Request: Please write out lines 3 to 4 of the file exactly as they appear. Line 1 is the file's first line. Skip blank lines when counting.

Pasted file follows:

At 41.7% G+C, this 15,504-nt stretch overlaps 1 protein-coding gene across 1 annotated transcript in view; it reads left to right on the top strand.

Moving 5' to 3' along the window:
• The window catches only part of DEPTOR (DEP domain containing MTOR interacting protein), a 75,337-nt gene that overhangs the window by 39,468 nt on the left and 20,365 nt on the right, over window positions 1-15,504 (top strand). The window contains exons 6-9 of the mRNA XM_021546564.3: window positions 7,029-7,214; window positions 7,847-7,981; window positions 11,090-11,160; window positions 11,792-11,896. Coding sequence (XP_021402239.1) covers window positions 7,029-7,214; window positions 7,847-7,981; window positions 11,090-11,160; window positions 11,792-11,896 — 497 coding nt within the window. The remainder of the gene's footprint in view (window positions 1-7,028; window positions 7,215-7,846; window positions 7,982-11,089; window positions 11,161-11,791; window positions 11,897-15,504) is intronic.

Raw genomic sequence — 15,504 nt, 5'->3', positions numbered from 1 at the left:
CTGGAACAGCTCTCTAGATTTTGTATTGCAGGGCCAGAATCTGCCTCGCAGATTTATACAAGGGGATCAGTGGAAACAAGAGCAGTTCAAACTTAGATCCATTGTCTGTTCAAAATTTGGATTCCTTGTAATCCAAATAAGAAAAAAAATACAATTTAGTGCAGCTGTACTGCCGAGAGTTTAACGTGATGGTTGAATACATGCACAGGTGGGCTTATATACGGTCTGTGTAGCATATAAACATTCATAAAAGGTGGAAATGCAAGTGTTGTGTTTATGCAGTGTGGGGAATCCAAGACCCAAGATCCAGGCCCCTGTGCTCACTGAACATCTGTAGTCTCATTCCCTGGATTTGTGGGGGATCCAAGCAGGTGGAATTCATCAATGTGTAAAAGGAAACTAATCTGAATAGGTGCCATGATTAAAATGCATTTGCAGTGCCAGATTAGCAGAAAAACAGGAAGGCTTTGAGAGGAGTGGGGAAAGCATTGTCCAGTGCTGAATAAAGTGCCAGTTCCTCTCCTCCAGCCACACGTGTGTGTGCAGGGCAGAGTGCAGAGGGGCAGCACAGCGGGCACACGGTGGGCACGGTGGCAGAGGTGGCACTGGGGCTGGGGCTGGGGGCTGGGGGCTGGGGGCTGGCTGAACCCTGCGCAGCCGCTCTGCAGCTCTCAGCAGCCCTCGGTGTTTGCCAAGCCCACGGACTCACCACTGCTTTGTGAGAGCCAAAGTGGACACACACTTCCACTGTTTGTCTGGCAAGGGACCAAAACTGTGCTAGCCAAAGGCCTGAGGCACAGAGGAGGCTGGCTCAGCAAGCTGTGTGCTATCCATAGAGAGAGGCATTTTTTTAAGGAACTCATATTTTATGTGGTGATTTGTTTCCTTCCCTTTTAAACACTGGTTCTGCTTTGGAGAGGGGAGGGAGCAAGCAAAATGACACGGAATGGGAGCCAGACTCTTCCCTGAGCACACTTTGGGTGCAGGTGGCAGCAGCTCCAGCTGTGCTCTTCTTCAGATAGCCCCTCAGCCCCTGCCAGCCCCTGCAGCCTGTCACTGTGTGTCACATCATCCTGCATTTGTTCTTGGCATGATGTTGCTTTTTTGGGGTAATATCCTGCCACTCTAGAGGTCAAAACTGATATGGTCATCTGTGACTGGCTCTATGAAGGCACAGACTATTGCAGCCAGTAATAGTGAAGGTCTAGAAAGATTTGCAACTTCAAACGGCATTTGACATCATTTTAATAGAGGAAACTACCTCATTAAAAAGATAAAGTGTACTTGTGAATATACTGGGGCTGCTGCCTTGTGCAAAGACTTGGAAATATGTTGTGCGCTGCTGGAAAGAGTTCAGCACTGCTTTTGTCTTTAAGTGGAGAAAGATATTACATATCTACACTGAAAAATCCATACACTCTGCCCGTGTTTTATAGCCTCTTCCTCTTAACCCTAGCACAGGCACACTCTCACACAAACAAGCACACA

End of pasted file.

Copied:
• The window catches only part of DEPTOR (DEP domain containing MTOR interacting protein), a 75,337-nt gene that overhangs the window by 39,468 nt on the left and 20,365 nt on the right, over window positions 1-15,504 (top strand). The window contains exons 6-9 of the mRNA XM_021546564.3: window positions 7,029-7,214; window positions 7,847-7,981; window positions 11,090-11,160; window positions 11,792-11,896. Coding sequence (XP_021402239.1) covers window positions 7,029-7,214; window positions 7,847-7,981; window positions 11,090-11,160; window positions 11,792-11,896 — 497 coding nt within the window. The remainder of the gene's footprint in view (window positions 1-7,028; window positions 7,215-7,846; window positions 7,982-11,089; window positions 11,161-11,791; window positions 11,897-15,504) is intronic.

Raw genomic sequence — 15,504 nt, 5'->3', positions numbered from 1 at the left: